comparing values. Three rules govern these processes:

Financial Mathematice 6

Basic Definitions

Present value todays money on a time line.

Future value money in later periods on a time line.

Interest rate exchange rate between earlier money and later

money.

Other names for interest rate

Discount rate

Cost of capital

Opportunity cost of capital

Required return

Financial Mathematice 7

Cash Flows over a Time Line

To help make things clear, drawing a time line could be a

useful step.

Cash flow at period 2

discounting compounding

C0 C1 C2

t=0 1 2 .

Convention:

Discounting and compounding

are done with interest rate (r). Positive cash inflow

Negative cash outflow

Financial Mathematice 8

Future Values: General Formula

FV

PV

(1 r ) n This is the relationship

where between PV and FV,

FV = future value

PV = present value

n = number of periods

1

Present value interest factor =

(1 r) n

Financial Mathematice 9

Annual Percentage Rate (APR)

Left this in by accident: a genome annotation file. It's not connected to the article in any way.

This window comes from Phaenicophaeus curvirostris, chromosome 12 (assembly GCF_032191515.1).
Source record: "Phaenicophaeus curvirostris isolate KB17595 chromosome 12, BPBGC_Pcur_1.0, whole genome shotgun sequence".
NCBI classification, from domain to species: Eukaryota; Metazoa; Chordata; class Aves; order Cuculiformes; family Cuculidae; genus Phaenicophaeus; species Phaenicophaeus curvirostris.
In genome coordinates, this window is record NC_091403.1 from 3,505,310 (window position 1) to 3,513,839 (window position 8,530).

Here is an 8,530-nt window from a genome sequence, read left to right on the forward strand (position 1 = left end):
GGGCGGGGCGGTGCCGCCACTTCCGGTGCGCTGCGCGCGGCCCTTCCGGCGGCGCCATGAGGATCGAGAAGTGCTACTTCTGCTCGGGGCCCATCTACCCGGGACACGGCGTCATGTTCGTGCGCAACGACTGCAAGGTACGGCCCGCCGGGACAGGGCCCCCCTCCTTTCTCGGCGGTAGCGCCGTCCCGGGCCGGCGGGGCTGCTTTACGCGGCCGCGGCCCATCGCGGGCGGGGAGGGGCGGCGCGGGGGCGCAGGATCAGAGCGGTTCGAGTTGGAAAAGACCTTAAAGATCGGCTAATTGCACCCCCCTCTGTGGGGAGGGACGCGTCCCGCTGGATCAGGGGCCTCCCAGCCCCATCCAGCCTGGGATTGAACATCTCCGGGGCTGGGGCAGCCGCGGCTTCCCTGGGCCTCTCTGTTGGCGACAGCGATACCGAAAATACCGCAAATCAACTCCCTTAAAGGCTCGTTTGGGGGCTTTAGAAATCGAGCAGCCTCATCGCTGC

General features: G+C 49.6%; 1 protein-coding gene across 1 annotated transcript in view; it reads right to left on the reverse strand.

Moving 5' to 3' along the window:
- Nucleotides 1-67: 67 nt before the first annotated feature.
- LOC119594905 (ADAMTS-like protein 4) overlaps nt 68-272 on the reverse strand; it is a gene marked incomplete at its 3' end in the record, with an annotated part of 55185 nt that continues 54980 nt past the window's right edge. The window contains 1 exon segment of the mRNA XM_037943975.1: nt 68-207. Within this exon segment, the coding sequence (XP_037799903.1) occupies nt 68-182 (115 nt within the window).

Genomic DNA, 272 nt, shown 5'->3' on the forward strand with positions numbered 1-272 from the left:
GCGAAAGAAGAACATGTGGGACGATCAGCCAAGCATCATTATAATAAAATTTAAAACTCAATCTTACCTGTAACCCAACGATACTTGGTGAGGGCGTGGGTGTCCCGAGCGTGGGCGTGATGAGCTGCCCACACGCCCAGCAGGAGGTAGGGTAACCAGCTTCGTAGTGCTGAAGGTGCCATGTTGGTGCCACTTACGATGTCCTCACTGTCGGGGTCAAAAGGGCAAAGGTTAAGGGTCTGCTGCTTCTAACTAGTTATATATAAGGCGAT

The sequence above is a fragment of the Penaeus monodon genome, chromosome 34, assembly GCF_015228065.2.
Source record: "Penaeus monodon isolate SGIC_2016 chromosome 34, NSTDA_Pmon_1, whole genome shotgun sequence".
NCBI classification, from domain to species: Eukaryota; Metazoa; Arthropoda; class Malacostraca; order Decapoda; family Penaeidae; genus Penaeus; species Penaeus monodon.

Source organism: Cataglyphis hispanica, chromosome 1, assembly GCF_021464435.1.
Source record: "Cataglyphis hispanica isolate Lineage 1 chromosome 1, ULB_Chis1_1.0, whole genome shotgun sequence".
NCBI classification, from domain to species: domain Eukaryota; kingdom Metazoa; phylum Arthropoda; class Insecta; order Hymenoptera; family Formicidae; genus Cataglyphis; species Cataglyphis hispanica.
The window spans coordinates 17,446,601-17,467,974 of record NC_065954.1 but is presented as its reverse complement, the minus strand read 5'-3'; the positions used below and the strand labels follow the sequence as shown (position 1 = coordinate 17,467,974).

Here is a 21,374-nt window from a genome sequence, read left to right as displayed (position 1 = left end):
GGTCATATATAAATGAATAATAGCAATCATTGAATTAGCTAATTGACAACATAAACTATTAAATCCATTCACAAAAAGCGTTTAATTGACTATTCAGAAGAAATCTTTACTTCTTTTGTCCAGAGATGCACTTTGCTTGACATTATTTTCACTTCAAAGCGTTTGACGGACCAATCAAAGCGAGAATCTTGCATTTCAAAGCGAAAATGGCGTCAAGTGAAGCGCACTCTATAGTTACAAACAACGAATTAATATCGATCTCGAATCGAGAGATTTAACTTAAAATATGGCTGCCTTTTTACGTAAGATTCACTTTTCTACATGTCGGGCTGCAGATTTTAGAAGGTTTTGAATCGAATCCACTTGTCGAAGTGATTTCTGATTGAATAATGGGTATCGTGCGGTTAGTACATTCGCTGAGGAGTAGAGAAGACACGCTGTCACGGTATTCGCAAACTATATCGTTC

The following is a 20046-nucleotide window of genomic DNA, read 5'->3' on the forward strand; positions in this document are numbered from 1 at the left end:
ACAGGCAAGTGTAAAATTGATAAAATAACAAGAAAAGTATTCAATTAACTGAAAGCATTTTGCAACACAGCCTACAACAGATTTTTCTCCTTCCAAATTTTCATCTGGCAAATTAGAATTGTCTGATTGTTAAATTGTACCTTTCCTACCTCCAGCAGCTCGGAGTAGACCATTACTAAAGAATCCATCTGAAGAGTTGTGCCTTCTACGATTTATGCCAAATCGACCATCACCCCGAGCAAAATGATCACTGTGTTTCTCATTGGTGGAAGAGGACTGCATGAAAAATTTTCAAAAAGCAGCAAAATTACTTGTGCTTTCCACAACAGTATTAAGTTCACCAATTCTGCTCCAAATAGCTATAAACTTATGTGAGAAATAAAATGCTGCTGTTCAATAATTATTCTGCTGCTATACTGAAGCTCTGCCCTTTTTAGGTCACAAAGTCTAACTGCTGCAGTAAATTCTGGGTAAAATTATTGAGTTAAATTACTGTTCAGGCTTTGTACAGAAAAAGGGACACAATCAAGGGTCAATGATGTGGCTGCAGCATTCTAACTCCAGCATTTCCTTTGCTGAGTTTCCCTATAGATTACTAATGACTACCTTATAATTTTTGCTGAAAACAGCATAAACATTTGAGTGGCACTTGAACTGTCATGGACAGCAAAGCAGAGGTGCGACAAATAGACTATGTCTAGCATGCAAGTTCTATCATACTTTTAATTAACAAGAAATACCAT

This is the annual interest rate that is often stated in practice.

By definition APR = period rate times the number of periods per year.

Examples:

What is the APR if the monthly rate is 0.5%?

0.5% 12 = 6%

0.5% 2 = 1%

compounding?

12% / 12 = 1%.

Financial Mathematice 10

Effective Annual Rate (EAR)

This is the actual rate paid (or received) after accounting

for compounding that occurs during the year.

different compounding periods, you need to compute the

EAR and use that for comparison.

number (m) of periods per year it will NOT give you

the period rate.

Financial Mathematice 11

Effective Annual Rates and Compounding Periods

Effective annual rate (EAR) formula:

m

APR

EAR 1 1

m

where m = compounding frequency (number of periods) per year.

Examples

$1,000 invested for one year at 12% p.a. (per annum):

1,000 (1 + 0.12) = 1,120 EAR = 12%

$1,000 invested for one year at 12% p.a. compounded monthly:

1,000 (1 + 0.12/12)12 = 1,126.83 EAR = 12.683%

$1,000 invested for one year at 12% p.a. compounded daily:

1,000 (1 + 0.12/365)365 = 1,127.47 EAR = 12.747%

Financial Mathematice 12

PV Example

You are considering an investment that will pay you C1 = $1,000